Labor reforms unveiled by French prime minister Manuel Valls this week shy away from weakening protections cherished by his Socialist Party and its trade union allies, including the country’s 35-hour workweek and indeterminate-term contracts.
“Our principle is to bring more flexibility but not less protection,” Valls said.
His plan tinkers around the edges of the jobs market. It would let firms negotiate working conditions with their employees rather than trade union representatives, for example, and allow them to opt out of some of the thousands of national work regulations that are especially onerous for small companies.
But to the dismay of employers, key recommendations from labor experts have been thrown out.
One was to push up the threshold at which overtime pay kicks in to forty hours per week, as is the case in most other European countries.
Another involved ironing out the differences between typically older, insider workers who enjoy full labor protections and younger outsiders who can only find temp jobs.
Temporary work contracts now account for 80 percent of the jobs created in France.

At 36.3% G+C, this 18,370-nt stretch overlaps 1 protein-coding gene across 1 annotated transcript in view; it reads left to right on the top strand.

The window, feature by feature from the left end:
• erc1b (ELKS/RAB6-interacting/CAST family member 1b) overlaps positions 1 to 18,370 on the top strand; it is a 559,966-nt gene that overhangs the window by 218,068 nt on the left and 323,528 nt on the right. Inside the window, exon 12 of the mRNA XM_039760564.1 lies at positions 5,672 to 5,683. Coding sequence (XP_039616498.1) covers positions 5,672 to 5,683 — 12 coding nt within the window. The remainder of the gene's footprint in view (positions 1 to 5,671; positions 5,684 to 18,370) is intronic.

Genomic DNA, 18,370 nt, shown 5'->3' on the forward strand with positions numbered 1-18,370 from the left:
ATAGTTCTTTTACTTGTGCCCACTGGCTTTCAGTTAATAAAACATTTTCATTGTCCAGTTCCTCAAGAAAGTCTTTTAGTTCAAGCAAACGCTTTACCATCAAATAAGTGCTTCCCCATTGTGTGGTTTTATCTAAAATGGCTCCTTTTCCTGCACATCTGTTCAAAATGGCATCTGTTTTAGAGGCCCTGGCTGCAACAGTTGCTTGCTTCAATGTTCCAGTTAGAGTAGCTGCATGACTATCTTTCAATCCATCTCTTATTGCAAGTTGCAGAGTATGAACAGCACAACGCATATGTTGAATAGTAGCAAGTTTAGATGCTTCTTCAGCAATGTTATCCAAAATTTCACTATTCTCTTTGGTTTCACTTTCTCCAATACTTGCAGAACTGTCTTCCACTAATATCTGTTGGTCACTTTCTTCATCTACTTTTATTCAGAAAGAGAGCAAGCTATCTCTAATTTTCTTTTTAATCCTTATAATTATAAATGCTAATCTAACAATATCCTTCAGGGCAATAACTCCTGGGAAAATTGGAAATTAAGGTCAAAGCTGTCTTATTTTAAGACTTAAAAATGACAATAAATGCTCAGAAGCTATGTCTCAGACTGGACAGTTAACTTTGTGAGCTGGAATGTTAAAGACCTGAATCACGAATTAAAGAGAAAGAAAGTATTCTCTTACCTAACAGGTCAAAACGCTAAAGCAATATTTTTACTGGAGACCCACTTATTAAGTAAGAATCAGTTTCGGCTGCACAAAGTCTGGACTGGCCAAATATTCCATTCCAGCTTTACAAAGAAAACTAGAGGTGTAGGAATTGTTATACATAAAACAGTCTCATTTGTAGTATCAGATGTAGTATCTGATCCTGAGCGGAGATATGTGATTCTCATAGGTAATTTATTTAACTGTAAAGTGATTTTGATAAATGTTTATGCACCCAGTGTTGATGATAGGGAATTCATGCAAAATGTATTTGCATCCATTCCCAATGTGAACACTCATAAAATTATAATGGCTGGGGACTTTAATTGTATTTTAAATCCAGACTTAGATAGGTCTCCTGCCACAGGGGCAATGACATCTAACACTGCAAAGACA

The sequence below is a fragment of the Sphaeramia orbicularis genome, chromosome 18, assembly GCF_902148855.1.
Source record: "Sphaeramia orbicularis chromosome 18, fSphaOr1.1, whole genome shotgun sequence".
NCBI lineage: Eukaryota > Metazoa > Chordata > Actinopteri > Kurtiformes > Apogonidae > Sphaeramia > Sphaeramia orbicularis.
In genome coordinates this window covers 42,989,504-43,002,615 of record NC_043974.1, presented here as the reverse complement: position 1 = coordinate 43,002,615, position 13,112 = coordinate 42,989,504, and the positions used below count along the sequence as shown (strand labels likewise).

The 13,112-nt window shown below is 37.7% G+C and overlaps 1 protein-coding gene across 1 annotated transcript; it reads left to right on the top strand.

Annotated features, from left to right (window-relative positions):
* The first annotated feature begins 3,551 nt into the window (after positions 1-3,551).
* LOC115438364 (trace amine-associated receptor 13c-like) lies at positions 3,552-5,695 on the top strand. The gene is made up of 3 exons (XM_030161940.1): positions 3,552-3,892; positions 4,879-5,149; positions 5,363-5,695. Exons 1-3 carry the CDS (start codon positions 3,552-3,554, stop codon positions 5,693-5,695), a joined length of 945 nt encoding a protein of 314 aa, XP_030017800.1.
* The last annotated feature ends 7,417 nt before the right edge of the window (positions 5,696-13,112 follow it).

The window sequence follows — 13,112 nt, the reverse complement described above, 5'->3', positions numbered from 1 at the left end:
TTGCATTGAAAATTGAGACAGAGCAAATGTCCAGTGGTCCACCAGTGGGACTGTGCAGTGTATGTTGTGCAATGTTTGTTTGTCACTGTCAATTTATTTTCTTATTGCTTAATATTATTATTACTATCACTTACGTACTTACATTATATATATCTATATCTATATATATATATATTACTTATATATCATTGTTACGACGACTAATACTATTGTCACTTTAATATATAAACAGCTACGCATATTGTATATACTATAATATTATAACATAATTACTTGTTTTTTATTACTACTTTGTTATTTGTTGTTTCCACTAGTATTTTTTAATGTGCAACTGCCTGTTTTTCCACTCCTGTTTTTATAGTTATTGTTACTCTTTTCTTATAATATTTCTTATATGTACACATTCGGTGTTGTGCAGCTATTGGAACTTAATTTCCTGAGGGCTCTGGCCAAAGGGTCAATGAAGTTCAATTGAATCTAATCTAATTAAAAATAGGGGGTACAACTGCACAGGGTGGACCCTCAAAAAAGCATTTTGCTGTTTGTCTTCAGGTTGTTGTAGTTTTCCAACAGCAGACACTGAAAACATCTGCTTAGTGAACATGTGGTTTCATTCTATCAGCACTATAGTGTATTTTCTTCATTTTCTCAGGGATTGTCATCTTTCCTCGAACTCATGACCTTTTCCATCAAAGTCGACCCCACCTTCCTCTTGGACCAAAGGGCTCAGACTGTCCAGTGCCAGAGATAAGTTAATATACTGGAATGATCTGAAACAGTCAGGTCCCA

With unemployment still over 10 percent — where it has been since President François Hollande was elected in 2012 — the country could desperately use more flexibility. It has been advised by the European Commission and other international institutions like the Organization for Economic Cooperation and Development to simplify layoff procedures and make hiring less expensive.
Excessive regulations and high social security contributions from employers hinder labor mobility, they say, and add to France’s labor costs which, at €34 per hour, far exceed the European average of €23.
But Socialist Party leaders are eying regional elections later this year and a presidential race in 2017. They can ill-afford to split their base when the polls suggest they will lose in a three-way fight with Nicolas Sarkozy’s Republicans and Marine Le Pen’s far-right Front national.
Even the relatively minor changes proposed by Valls could run into left-wing opposition.
When the prime minister, seen as trying to pull his party to the center, wanted to lower business taxes, introduce competition in intercity transport and allow stores to open on more Sundays in the spring, Hollande had to use emergency powers to bypass parliament where a Socialist rebellion could otherwise have thwarted the effort.
Martine Aubry, one of Hollande’s opponents in the 2012 Socialist Party primaries and the architect of the 35-hour workweek, sneered at the time, “Has the left now got nothing else to suggest for the organization of our lives than a Sunday walk in a shopping center?”
Voters are ahead of the party. A poll this week showed 70 percent favor getting rid of the 35-hour workweek. Most French already work more hours anyway: 37 per week on average last year, according to the OECD.